Argyrios Karatrantos and Dr. Qiong Cai from the Department of Chemical Engineering, University of Surrey, have recently published a paper on the “Effects of pore size and surface charge on Na ion storage in carbon nanopores” in the Royal Society of Chemistry journal, Physical Chemistry, Chemical Physics.
Sodium (Na) ion batteries are under consideration for grid-scale energy storage, as they may offer a low cost and sustainable alternative to their Li-ion counterparts. The challenge is to achieve similar energy densities and speed of charge/discharge. Porous carbons, currently used in Li ion batteries, make good electrodes, as they are cheap to produce, allow ions to move through them and are conductive. When the mobile ions are Na+, instead of Li+, it is important to understand how these interact with the electrode and particularly to see if changing the structure of the electrode can improve the mobility of Na ions and hence the performance of sodium batteries.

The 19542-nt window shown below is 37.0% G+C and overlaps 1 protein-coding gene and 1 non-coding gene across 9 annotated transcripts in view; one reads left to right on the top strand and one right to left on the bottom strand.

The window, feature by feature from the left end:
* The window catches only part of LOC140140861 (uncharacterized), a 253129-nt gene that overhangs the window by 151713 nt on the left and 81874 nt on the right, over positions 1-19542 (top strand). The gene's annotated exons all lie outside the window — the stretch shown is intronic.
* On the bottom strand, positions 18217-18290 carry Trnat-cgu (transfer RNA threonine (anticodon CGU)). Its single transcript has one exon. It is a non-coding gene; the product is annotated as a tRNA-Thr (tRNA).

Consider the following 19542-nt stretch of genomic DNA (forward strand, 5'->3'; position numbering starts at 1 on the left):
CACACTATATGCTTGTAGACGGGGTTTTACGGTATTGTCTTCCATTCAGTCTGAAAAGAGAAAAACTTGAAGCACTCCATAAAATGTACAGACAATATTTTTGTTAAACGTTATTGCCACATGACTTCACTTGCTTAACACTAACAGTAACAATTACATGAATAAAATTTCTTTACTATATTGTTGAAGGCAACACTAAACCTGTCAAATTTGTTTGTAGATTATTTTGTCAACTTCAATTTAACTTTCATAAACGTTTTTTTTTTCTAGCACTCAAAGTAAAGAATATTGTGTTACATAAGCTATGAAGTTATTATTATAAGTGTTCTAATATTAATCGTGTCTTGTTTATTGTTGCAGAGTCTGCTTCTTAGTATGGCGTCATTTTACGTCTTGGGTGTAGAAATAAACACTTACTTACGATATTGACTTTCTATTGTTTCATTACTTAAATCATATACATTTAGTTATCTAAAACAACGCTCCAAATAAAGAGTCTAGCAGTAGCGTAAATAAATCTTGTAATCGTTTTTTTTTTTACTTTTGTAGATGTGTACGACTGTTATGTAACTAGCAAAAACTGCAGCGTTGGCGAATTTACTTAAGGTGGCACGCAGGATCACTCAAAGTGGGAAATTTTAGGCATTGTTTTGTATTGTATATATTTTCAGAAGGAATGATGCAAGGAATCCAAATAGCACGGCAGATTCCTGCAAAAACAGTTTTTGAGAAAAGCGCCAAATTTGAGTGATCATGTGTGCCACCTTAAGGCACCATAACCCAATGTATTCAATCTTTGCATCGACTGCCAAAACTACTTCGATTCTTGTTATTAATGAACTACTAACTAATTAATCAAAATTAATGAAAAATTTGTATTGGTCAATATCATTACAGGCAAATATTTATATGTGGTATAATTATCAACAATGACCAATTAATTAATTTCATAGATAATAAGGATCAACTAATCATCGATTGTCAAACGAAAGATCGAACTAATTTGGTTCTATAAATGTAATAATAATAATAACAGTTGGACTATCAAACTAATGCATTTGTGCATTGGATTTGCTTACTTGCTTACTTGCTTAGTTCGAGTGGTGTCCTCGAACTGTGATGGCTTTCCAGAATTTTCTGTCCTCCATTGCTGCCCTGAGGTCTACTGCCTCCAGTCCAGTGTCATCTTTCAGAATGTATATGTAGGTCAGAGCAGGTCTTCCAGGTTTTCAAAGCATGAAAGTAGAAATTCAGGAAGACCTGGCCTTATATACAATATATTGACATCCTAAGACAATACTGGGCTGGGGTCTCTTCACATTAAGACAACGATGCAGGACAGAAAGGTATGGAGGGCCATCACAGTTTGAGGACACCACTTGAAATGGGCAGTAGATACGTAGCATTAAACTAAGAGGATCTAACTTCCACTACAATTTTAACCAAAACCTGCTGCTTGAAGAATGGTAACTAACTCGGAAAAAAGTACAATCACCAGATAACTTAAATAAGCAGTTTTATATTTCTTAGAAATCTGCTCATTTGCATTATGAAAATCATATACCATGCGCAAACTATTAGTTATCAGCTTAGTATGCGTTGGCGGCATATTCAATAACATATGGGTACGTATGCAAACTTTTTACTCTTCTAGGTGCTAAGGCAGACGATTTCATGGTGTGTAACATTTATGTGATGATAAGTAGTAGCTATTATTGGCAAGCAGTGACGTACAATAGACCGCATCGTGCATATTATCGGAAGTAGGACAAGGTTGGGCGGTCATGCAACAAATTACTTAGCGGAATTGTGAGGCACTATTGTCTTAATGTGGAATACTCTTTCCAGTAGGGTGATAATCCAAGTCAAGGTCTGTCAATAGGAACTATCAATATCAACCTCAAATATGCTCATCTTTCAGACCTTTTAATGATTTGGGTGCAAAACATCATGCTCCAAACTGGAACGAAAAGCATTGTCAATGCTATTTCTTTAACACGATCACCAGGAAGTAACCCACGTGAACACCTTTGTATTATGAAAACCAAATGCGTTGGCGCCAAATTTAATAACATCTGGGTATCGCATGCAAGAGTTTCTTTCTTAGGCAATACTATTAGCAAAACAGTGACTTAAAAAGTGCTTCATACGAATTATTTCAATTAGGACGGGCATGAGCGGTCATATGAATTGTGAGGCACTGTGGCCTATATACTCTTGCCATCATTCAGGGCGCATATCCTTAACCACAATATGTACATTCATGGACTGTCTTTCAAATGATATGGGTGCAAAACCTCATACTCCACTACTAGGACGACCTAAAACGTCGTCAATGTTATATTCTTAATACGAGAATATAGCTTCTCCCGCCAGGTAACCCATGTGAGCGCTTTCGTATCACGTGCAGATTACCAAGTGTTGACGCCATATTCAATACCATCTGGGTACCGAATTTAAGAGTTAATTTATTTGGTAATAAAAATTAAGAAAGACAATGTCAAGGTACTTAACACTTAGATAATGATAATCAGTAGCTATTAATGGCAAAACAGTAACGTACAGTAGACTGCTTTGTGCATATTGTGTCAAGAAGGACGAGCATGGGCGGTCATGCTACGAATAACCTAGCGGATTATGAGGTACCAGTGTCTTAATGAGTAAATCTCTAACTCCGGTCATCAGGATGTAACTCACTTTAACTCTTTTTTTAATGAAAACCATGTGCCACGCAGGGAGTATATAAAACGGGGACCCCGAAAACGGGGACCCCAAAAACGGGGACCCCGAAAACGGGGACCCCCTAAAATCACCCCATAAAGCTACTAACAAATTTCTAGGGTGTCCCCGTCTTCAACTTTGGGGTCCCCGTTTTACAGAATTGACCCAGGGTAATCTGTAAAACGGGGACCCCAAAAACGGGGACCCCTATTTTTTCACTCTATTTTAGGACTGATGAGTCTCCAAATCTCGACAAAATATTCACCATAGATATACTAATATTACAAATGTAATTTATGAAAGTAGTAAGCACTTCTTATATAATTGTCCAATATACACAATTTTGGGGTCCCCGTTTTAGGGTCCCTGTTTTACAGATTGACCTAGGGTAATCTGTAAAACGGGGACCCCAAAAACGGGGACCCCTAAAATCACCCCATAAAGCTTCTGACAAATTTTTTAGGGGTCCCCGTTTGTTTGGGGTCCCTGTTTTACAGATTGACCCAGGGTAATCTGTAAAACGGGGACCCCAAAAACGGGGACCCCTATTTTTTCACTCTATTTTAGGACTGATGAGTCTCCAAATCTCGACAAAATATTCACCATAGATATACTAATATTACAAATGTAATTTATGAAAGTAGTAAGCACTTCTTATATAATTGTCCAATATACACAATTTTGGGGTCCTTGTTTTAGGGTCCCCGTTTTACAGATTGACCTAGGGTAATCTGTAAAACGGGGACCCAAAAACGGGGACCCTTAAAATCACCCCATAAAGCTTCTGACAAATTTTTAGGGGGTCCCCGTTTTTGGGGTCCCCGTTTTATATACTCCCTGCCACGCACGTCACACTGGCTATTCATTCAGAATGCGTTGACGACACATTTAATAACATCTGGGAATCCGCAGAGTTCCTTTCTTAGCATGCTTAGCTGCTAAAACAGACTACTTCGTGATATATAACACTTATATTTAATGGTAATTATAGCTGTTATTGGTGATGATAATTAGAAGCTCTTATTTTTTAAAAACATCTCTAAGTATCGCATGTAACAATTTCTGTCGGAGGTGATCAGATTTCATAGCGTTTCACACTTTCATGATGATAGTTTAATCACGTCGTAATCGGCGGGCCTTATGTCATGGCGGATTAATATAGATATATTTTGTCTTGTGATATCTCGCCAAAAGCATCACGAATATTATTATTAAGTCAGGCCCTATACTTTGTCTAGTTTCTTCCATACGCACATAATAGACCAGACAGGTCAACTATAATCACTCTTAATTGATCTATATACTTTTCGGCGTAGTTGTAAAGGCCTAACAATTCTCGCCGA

In this paper, the researchers use molecular dynamics simulations to examine how the Na ions behave when confined with carbon nanopores, paying particular attention to the effect of pore size and surface charge density. The operating conditions of sodium ion batteries were simulated and the mobility of the Na ions measured. They found that, through electrostatic interactions, more Na ions enter the pores when the surface charge density is higher, sometimes forming multiple layers. Nanopore width was also found to play a role.
The simulation methodology developed here can be applied more widely to different forms of carbon and different solvents, to help researchers design better anodes and estimate cell performance for sodium ion batteries.